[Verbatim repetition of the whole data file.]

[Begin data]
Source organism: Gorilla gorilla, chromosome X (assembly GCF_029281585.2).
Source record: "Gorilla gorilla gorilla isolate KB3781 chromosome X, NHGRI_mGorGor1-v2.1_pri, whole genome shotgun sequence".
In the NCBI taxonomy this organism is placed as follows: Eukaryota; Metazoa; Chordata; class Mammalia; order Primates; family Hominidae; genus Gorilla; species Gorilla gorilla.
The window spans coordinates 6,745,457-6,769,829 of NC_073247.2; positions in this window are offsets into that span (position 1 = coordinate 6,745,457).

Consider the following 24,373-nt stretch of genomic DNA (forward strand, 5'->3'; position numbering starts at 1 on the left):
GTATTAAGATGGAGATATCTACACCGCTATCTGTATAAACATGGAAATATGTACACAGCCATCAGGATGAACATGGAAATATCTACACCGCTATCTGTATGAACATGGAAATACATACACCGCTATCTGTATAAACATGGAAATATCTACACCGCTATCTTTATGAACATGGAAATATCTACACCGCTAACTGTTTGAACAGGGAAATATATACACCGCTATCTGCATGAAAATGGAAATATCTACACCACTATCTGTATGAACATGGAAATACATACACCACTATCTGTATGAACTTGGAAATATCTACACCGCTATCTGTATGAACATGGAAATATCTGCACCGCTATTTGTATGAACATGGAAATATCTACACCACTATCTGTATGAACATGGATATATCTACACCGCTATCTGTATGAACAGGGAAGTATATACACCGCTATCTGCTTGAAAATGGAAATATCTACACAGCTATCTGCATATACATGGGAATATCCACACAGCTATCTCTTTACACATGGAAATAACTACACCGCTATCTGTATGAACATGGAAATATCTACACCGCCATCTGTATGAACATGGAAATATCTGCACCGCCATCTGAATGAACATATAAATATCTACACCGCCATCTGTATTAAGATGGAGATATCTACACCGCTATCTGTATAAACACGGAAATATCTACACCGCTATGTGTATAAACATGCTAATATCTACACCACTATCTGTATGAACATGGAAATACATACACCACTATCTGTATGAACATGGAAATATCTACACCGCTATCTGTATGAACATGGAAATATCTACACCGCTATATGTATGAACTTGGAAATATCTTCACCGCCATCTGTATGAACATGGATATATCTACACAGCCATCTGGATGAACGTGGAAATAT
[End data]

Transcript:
Source organism: Gorilla gorilla, chromosome X (assembly GCF_029281585.2).
Source record: "Gorilla gorilla gorilla isolate KB3781 chromosome X, NHGRI_mGorGor1-v2.1_pri, whole genome shotgun sequence".
In the NCBI taxonomy this organism is placed as follows: Eukaryota; Metazoa; Chordata; class Mammalia; order Primates; family Hominidae; genus Gorilla; species Gorilla gorilla.
The window spans coordinates 6,745,457-6,769,829 of NC_073247.2; positions in this window are offsets into that span (position 1 = coordinate 6,745,457).

Consider the following 24,373-nt stretch of genomic DNA (forward strand, 5'->3'; position numbering starts at 1 on the left):
GTATTAAGATGGAGATATCTACACCGCTATCTGTATAAACATGGAAATATGTACACAGCCATCAGGATGAACATGGAAATATCTACACCGCTATCTGTATGAACATGGAAATACATACACCGCTATCTGTATAAACATGGAAATATCTACACCGCTATCTTTATGAACATGGAAATATCTACACCGCTAACTGTTTGAACAGGGAAATATATACACCGCTATCTGCATGAAAATGGAAATATCTACACCACTATCTGTATGAACATGGAAATACATACACCACTATCTGTATGAACTTGGAAATATCTACACCGCTATCTGTATGAACATGGAAATATCTGCACCGCTATTTGTATGAACATGGAAATATCTACACCACTATCTGTATGAACATGGATATATCTACACCGCTATCTGTATGAACAGGGAAGTATATACACCGCTATCTGCTTGAAAATGGAAATATCTACACAGCTATCTGCATATACATGGGAATATCCACACAGCTATCTCTTTACACATGGAAATAACTACACCGCTATCTGTATGAACATGGAAATATCTACACCGCCATCTGTATGAACATGGAAATATCTGCACCGCCATCTGAATGAACATATAAATATCTACACCGCCATCTGTATTAAGATGGAGATATCTACACCGCTATCTGTATAAACACGGAAATATCTACACCGCTATGTGTATAAACATGCTAATATCTACACCACTATCTGTATGAACATGGAAATACATACACCACTATCTGTATGAACATGGAAATATCTACACCGCTATCTGTATGAACATGGAAATATCTACACCGCTATATGTATGAACTTGGAAATATCTTCACCGCCATCTGTATGAACATGGATATATCTACACAGCCATCTGGATGAACGTGGAAATAT